Seitz calls Reality TV a blood sport and likens it to a modern day gladiator’s arena. His analogy is brilliant, and I’m no fan of the trainwreck that is reality TV. But I also find it disturbing that so much media commentary focuses on the aberration of Armstrong’s behavior becoming so public. What about his behavior? Is the tragedy here that Russell’s violent past, his “marital strains,” became known? Or is it that Russell couldn’t or wouldn’t get the help he needed to treat his sickness?

Violence against women is epidemic but far too invisible. Most survivors are so mired in shame, they don’t talk about the abuse to their friends, family, or the media. Until more survivors choose to speak up, as I wrote about for Salon in 2002, the public, including our legislators, will remain apathetic about taking any real steps to stop the violence. And of course, as long as survivors stay hidden, so do the perpetrators.

Here are some scary statistics about how common and how secret violence against women is (from the National Coalition Against Domestic Violence):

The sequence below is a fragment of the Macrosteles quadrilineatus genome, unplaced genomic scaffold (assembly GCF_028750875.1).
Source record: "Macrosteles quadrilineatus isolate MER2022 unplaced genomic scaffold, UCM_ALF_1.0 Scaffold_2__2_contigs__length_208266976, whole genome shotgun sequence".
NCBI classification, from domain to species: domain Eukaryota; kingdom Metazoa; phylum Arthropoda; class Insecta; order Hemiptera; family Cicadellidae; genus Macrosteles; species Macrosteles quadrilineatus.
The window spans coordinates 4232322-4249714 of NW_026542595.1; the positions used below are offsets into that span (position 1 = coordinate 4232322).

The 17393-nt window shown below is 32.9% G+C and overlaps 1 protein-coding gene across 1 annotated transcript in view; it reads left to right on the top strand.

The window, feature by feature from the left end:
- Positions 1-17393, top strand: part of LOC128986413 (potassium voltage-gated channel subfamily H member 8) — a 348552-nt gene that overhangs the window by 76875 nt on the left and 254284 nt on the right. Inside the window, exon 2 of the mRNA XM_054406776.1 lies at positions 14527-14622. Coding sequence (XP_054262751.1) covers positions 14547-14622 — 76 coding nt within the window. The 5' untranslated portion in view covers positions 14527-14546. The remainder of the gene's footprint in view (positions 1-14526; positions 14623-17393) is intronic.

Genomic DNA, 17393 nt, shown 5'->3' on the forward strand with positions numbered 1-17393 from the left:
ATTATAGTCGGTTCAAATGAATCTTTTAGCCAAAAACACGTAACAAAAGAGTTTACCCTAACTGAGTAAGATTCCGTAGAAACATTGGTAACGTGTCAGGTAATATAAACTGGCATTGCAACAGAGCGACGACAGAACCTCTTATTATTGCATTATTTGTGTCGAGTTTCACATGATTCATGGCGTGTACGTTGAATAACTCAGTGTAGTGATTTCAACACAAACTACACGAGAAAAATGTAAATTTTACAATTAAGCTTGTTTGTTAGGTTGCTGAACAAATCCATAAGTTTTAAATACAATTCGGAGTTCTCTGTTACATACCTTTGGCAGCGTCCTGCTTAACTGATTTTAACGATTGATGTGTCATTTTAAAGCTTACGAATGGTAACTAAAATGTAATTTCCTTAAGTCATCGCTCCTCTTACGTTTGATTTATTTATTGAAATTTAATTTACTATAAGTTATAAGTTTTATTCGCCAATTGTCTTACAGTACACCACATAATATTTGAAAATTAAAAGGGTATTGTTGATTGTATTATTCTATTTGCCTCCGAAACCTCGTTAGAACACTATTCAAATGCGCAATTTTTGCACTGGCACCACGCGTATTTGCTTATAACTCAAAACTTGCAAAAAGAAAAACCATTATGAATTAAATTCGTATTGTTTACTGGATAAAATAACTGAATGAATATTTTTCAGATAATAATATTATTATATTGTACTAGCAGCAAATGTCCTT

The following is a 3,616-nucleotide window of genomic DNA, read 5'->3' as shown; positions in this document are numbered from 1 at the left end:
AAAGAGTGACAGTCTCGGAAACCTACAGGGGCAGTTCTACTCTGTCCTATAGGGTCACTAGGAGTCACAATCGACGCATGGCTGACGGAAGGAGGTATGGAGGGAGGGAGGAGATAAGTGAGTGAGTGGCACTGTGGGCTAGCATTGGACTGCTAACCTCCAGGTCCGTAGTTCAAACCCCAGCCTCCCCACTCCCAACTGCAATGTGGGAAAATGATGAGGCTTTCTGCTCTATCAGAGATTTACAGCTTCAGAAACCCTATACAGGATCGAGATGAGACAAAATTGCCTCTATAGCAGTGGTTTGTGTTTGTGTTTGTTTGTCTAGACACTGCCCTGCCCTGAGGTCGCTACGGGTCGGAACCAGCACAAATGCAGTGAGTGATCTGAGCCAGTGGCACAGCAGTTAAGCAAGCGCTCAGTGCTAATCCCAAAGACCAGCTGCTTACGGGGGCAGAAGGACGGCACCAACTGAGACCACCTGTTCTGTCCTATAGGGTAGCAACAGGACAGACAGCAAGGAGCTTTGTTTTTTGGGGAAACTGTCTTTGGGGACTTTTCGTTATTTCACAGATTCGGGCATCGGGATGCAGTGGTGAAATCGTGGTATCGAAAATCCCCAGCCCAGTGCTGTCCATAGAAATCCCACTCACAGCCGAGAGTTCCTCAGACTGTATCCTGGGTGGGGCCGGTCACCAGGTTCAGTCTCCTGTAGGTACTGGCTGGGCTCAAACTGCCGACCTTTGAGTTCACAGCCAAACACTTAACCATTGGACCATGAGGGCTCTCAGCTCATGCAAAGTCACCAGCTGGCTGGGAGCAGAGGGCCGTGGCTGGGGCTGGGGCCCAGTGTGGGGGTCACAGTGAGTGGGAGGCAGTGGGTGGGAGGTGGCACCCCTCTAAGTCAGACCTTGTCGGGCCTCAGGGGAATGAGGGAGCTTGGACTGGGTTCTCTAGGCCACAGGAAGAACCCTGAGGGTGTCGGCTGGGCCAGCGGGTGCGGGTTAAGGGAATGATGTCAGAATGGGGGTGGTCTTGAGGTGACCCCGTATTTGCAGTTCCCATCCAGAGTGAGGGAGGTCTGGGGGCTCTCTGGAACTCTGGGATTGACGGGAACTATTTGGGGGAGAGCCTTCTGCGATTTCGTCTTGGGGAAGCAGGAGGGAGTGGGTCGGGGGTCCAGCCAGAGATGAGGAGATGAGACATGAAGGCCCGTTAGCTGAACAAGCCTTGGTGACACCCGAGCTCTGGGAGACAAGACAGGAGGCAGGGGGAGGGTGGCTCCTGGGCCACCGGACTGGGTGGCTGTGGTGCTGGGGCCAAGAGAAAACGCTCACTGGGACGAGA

One in four women (25%) has experienced domestic violence in her lifetime.

85% of domestic violence victims are women.

Women ages 20-24 are at the greatest risk of nonfatal intimate partner violence.

Nearly three out of four (74%) of Americans personally know someone who is or has been a victim of domestic violence.

On average, more than three women are murdered by their intimate partners in this country every day.

Domestic violence is one of the most chronically under reported crimes.

Only approximately one-quarter of all physical assaults, one-fifth of all rapes, and one-half of all stalkings perpetuated against females by intimate partners are reported to the police.

Taylor Armstrong bucked the statistics. She said she was abused, she said so publicly, and she left her husband. Two weeks after she left Radar online reported Russell had two restraining orders against him and had pleaded guilt to battery in 1997.